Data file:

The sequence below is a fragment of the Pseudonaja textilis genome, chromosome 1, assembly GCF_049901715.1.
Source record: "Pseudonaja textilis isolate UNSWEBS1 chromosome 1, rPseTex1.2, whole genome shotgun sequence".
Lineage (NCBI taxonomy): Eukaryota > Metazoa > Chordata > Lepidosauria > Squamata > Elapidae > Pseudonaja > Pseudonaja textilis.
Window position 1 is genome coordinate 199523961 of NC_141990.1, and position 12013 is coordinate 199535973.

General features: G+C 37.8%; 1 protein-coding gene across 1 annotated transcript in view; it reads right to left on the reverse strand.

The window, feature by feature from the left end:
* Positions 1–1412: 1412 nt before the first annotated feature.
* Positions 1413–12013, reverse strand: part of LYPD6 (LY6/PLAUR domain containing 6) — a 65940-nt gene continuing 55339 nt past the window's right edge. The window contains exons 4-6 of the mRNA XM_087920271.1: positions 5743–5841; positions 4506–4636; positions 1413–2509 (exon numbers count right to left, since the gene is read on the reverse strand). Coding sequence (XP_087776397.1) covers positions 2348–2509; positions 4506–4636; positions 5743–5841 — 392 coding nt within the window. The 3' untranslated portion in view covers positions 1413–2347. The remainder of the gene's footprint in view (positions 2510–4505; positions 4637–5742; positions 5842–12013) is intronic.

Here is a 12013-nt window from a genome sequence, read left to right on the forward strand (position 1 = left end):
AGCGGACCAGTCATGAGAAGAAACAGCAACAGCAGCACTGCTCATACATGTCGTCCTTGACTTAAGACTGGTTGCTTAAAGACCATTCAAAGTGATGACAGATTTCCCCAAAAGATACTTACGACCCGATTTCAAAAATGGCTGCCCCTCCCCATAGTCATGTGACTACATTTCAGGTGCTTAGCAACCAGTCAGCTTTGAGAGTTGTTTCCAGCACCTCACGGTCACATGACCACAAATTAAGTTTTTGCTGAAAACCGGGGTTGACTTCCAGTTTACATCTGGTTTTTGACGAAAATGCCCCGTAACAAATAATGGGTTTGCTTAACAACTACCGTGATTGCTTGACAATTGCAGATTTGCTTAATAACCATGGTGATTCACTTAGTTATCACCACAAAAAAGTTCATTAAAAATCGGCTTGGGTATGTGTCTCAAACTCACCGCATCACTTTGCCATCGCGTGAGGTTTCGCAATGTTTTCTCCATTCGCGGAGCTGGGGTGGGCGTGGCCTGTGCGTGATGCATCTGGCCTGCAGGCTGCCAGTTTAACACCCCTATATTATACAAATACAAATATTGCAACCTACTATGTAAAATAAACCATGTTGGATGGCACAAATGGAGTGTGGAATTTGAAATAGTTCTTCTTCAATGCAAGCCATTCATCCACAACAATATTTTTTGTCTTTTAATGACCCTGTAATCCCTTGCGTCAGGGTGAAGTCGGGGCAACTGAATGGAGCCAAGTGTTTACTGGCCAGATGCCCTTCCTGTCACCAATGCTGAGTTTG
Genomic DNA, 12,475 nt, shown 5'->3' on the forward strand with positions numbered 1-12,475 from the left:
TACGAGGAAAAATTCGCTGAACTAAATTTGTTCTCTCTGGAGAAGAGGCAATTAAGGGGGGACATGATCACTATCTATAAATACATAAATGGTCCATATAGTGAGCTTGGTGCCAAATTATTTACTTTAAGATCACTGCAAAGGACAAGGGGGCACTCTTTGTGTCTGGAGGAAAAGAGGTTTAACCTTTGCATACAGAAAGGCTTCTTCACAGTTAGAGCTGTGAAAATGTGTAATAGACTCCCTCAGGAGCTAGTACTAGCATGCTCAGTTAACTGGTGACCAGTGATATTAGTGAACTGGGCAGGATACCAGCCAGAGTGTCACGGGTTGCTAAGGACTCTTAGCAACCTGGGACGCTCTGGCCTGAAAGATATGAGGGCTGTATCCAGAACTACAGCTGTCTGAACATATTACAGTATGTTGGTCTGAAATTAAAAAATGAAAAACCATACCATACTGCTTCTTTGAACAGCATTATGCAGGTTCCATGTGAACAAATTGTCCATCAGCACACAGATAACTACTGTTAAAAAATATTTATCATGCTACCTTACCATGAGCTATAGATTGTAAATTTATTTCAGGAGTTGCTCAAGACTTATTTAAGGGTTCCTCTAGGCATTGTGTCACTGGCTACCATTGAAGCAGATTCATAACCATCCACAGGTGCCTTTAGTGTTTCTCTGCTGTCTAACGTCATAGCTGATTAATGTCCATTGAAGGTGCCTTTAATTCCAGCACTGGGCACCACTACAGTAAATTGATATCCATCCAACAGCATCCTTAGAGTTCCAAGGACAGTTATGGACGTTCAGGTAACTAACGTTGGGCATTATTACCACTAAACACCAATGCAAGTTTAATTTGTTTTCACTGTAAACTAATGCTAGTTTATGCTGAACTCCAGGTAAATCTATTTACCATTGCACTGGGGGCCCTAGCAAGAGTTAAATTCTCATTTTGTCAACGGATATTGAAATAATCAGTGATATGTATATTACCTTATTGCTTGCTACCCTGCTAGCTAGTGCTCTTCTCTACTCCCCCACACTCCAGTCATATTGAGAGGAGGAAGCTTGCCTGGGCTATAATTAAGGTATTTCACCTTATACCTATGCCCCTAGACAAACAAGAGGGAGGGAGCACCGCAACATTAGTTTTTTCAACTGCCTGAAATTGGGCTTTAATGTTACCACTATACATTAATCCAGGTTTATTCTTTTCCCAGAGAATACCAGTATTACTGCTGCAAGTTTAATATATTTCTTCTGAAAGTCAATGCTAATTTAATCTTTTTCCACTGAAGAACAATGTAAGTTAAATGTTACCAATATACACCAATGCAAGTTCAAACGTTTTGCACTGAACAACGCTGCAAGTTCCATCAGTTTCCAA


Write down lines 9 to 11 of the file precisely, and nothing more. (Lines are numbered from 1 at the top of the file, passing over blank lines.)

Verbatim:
Here is a 12013-nt window from a genome sequence, read left to right on the forward strand (position 1 = left end):
AGCGGACCAGTCATGAGAAGAAACAGCAACAGCAGCACTGCTCATACATGTCGTCCTTGACTTAAGACTGGTTGCTTAAAGACCATTCAAAGTGATGACAGATTTCCCCAAAAGATACTTACGACCCGATTTCAAAAATGGCTGCCCCTCCCCATAGTCATGTGACTACATTTCAGGTGCTTAGCAACCAGTCAGCTTTGAGAGTTGTTTCCAGCACCTCACGGTCACATGACCACAAATTAAGTTTTTGCTGAAAACCGGGGTTGACTTCCAGTTTACATCTGGTTTTTGACGAAAATGCCCCGTAACAAATAATGGGTTTGCTTAACAACTACCGTGATTGCTTGACAATTGCAGATTTGCTTAATAACCATGGTGATTCACTTAGTTATCACCACAAAAAAGTTCATTAAAAATCGGCTTGGGTATGTGTCTCAAACTCACCGCATCACTTTGCCATCGCGTGAGGTTTCGCAATGTTTTCTCCATTCGCGGAGCTGGGGTGGGCGTGGCCTGTGCGTGATGCATCTGGCCTGCAGGCTGCCAGTTTAACACCCCTATATTATACAAATACAAATATTGCAACCTACTATGTAAAATAAACCATGTTGGATGGCACAAATGGAGTGTGGAATTTGAAATAGTTCTTCTTCAATGCAAGCCATTCATCCACAACAATATTTTTTGTCTTTTAATGACCCTGTAATCCCTTGCGTCAGGGTGAAGTCGGGGCAACTGAATGGAGCCAAGTGTTTACTGGCCAGATGCCCTTCCTGTCACCAATGCTGAGTTTG
Genomic DNA, 12,475 nt, shown 5'->3' on the forward strand with positions numbered 1-12,475 from the left: